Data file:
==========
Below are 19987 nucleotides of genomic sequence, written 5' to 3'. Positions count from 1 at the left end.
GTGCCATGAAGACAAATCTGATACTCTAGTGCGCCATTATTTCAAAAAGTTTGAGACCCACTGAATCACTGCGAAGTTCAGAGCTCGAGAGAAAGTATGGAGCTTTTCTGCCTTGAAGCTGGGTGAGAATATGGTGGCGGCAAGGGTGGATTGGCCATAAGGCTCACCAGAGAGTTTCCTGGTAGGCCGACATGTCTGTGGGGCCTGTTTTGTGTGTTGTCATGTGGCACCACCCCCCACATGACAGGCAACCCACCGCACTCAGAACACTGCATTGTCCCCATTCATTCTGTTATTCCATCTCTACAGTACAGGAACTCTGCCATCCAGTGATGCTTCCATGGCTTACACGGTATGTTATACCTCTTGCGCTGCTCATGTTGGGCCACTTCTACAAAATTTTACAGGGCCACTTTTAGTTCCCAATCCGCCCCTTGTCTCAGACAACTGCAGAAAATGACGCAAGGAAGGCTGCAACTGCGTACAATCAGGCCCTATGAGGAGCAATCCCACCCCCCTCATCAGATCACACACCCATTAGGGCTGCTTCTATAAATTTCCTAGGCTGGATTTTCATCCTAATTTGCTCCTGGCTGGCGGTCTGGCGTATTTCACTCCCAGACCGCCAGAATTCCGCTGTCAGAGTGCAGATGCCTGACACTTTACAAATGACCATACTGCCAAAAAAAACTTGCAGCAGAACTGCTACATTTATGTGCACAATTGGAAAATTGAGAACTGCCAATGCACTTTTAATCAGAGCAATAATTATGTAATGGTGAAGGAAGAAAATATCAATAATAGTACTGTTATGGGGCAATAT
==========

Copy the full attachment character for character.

Below are 19987 nucleotides of genomic sequence, written 5' to 3'. Positions count from 1 at the left end.
GTGCCATGAAGACAAATCTGATACTCTAGTGCGCCATTATTTCAAAAAGTTTGAGACCCACTGAATCACTGCGAAGTTCAGAGCTCGAGAGAAAGTATGGAGCTTTTCTGCCTTGAAGCTGGGTGAGAATATGGTGGCGGCAAGGGTGGATTGGCCATAAGGCTCACCAGAGAGTTTCCTGGTAGGCCGACATGTCTGTGGGGCCTGTTTTGTGTGTTGTCATGTGGCACCACCCCCCACATGACAGGCAACCCACCGCACTCAGAACACTGCATTGTCCCCATTCATTCTGTTATTCCATCTCTACAGTACAGGAACTCTGCCATCCAGTGATGCTTCCATGGCTTACACGGTATGTTATACCTCTTGCGCTGCTCATGTTGGGCCACTTCTACAAAATTTTACAGGGCCACTTTTAGTTCCCAATCCGCCCCTTGTCTCAGACAACTGCAGAAAATGACGCAAGGAAGGCTGCAACTGCGTACAATCAGGCCCTATGAGGAGCAATCCCACCCCCCTCATCAGATCACACACCCATTAGGGCTGCTTCTATAAATTTCCTAGGCTGGATTTTCATCCTAATTTGCTCCTGGCTGGCGGTCTGGCGTATTTCACTCCCAGACCGCCAGAATTCCGCTGTCAGAGTGCAGATGCCTGACACTTTACAAATGACCATACTGCCAAAAAAAACTTGCAGCAGAACTGCTACATTTATGTGCACAATTGGAAAATTGAGAACTGCCAATGCACTTTTAATCAGAGCAATAATTATGTAATGGTGAAGGAAGAAAATATCAATAATAGTACTGTTATGGGGCAATAT